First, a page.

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The Hockey News
12/18/2006 7:54:29 PM

The commissioner of the Quebec League said he intends to investigate the release of the Saint John Sea Dogs' top goal scorer after the player failed to sign a flag being sent to troops in Afghanistan.

Dave Bouchard, a 20-year-old left winger with the Sea Dogs, was released by the team over the weekend by GM-coach Jacques Beaulieu and while the Sea Dogs said there were other on- and off-ice issues with Bouchard, his failure to sign the flag was a tipping point.

League commissioner Gilles Courteau said he is satisfied that the player wasn't released because of the flag situation, but is still concerned that Beaulieu told the media that was part of the reason. Courteau said he intends to speak with Beaulieu, team president Scott McCain and others in the Sea Dogs' front office before deciding on a course of action.

''I don't approve of what was said publicly by Saint John Sea Dogs coach-GM Jacques Beaulieu,'' Courteau said. ''If that was the case and he was sent home for refusing to sign a flag, I would have made sure the player would have been reinstated by the team because you can't release a player for doing that.

''There are three things you have to respect: politics, religion and sexual orientation. I would never accept or agree with someone who would do something like that with a player or a member of team management because of his political orientation, his religious orientation or sexual orientation. I would not put up with that.''

But Beaulieu made it very clear that the flag situation was at least part of the reason why Bouchard was released, telling the Saint John Telegraph-Journal that not signing the flag sent, ''the wrong message,'' to the team's younger players and that, ''It's not something we believe in.''

''We have standards, morals and respect and he wasn't bringing that,'' Beaulieu told the Telegraph-Journal. ''We live in one of the best countries in the world. We have a lot of freedom.''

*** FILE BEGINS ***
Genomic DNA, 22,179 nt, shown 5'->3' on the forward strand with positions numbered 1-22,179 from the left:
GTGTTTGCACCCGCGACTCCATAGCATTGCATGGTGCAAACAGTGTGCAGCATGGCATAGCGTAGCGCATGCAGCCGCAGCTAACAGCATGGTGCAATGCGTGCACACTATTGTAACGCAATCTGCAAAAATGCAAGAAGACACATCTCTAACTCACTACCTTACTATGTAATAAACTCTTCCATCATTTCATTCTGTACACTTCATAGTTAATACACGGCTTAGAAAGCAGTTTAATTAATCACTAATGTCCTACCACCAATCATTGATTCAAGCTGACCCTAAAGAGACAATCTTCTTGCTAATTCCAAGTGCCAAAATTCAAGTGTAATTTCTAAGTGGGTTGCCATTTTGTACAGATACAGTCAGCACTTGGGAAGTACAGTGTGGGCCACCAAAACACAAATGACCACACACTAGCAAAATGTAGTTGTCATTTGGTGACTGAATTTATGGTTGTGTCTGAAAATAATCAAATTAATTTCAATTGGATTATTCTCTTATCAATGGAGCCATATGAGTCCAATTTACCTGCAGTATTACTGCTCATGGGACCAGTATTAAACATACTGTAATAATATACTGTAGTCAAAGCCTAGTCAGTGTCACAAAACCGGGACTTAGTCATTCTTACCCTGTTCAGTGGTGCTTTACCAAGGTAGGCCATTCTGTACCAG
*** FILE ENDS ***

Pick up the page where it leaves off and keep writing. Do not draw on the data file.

McCain, meanwhile, said he supports his coach-GM's decision to release Bouchard, even though the freedom that Beaulieu spoke of evidently doesn't extend to not signing a flag for troops.

''In the case of this young chap, he's a 20-year-old and our team is in the basement,'' McCain said from his Toronto office where his is president of a division of Canadian food giant Maple Leaf Foods. ''In the case of Bouchard, there were things going on in the dressing room and on the ice that would lead to the coach making a decision to make a trade. Now was (the flag situation) one factor? It probably was, but it was by no means the only factor. Was that the only issue? No, not at all. There were other issues going on behind the scenes. He would have been traded.''

So, then, why did Beaulieu simply not just trade Bouchard – the QMJHL's trading window opened Dec. 18 and goes to Jan. 18 – and not mention the flag controversy?

''In actual fact, I wish he had done just that,'' McCain said. ''I can't speak for my coach. I can't change the words that come out of his mouth.''

For his part, Bouchard told the Telegraph-Journal that the whole mess was the result of a misunderstanding, but acknowledged that it was his fault that he didn't sign the flag and that he should have signed it. When members of the Sea Dogs went to a Canadian Forces Base in nearby Gagetown earlier this season to pose with soldiers, Bouchard was in the photo. Coincidentally, the photo is used on the Sea Dogs' Christmas card.

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